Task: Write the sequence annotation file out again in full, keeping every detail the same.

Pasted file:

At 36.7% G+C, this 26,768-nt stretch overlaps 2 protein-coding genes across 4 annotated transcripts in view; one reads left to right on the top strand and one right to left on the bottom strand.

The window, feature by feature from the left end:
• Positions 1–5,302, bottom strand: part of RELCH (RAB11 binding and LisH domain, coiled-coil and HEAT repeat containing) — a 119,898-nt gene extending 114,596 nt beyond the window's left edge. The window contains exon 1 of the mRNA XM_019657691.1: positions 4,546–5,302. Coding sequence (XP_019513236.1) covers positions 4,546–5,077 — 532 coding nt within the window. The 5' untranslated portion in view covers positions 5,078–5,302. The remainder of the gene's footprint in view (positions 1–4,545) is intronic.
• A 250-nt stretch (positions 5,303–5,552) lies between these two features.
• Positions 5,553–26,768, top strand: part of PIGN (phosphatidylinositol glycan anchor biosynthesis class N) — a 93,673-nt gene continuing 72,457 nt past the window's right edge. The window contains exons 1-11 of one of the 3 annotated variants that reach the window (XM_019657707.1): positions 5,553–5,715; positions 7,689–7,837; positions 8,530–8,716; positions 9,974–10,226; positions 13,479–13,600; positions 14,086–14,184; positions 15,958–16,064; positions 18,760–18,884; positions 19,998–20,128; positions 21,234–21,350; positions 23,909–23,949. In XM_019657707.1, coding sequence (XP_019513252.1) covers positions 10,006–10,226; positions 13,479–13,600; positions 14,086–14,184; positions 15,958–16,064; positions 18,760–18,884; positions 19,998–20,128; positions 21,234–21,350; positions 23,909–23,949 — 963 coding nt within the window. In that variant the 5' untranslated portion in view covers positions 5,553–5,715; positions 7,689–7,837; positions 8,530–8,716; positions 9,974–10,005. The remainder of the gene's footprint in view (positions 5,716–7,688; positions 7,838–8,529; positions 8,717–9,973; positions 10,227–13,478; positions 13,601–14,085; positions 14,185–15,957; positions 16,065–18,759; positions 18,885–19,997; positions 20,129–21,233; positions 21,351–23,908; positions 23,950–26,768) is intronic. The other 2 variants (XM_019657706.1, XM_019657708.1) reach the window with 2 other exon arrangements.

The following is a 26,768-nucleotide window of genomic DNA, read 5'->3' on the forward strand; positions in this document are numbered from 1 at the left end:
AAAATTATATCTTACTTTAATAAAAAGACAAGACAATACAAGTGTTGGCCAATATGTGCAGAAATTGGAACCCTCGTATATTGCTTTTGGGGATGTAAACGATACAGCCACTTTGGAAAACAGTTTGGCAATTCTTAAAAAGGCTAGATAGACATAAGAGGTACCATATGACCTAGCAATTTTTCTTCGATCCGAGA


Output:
At 36.7% G+C, this 26,768-nt stretch overlaps 2 protein-coding genes across 4 annotated transcripts in view; one reads left to right on the top strand and one right to left on the bottom strand.

The window, feature by feature from the left end:
• Positions 1–5,302, bottom strand: part of RELCH (RAB11 binding and LisH domain, coiled-coil and HEAT repeat containing) — a 119,898-nt gene extending 114,596 nt beyond the window's left edge. The window contains exon 1 of the mRNA XM_019657691.1: positions 4,546–5,302. Coding sequence (XP_019513236.1) covers positions 4,546–5,077 — 532 coding nt within the window. The 5' untranslated portion in view covers positions 5,078–5,302. The remainder of the gene's footprint in view (positions 1–4,545) is intronic.
• A 250-nt stretch (positions 5,303–5,552) lies between these two features.
• Positions 5,553–26,768, top strand: part of PIGN (phosphatidylinositol glycan anchor biosynthesis class N) — a 93,673-nt gene continuing 72,457 nt past the window's right edge. The window contains exons 1-11 of one of the 3 annotated variants that reach the window (XM_019657707.1): positions 5,553–5,715; positions 7,689–7,837; positions 8,530–8,716; positions 9,974–10,226; positions 13,479–13,600; positions 14,086–14,184; positions 15,958–16,064; positions 18,760–18,884; positions 19,998–20,128; positions 21,234–21,350; positions 23,909–23,949. In XM_019657707.1, coding sequence (XP_019513252.1) covers positions 10,006–10,226; positions 13,479–13,600; positions 14,086–14,184; positions 15,958–16,064; positions 18,760–18,884; positions 19,998–20,128; positions 21,234–21,350; positions 23,909–23,949 — 963 coding nt within the window. In that variant the 5' untranslated portion in view covers positions 5,553–5,715; positions 7,689–7,837; positions 8,530–8,716; positions 9,974–10,005. The remainder of the gene's footprint in view (positions 5,716–7,688; positions 7,838–8,529; positions 8,717–9,973; positions 10,227–13,478; positions 13,601–14,085; positions 14,185–15,957; positions 16,065–18,759; positions 18,885–19,997; positions 20,129–21,233; positions 21,351–23,908; positions 23,950–26,768) is intronic. The other 2 variants (XM_019657706.1, XM_019657708.1) reach the window with 2 other exon arrangements.

The following is a 26,768-nucleotide window of genomic DNA, read 5'->3' on the forward strand; positions in this document are numbered from 1 at the left end:
AAAATTATATCTTACTTTAATAAAAAGACAAGACAATACAAGTGTTGGCCAATATGTGCAGAAATTGGAACCCTCGTATATTGCTTTTGGGGATGTAAACGATACAGCCACTTTGGAAAACAGTTTGGCAATTCTTAAAAAGGCTAGATAGACATAAGAGGTACCATATGACCTAGCAATTTTTCTTCGATCCGAGA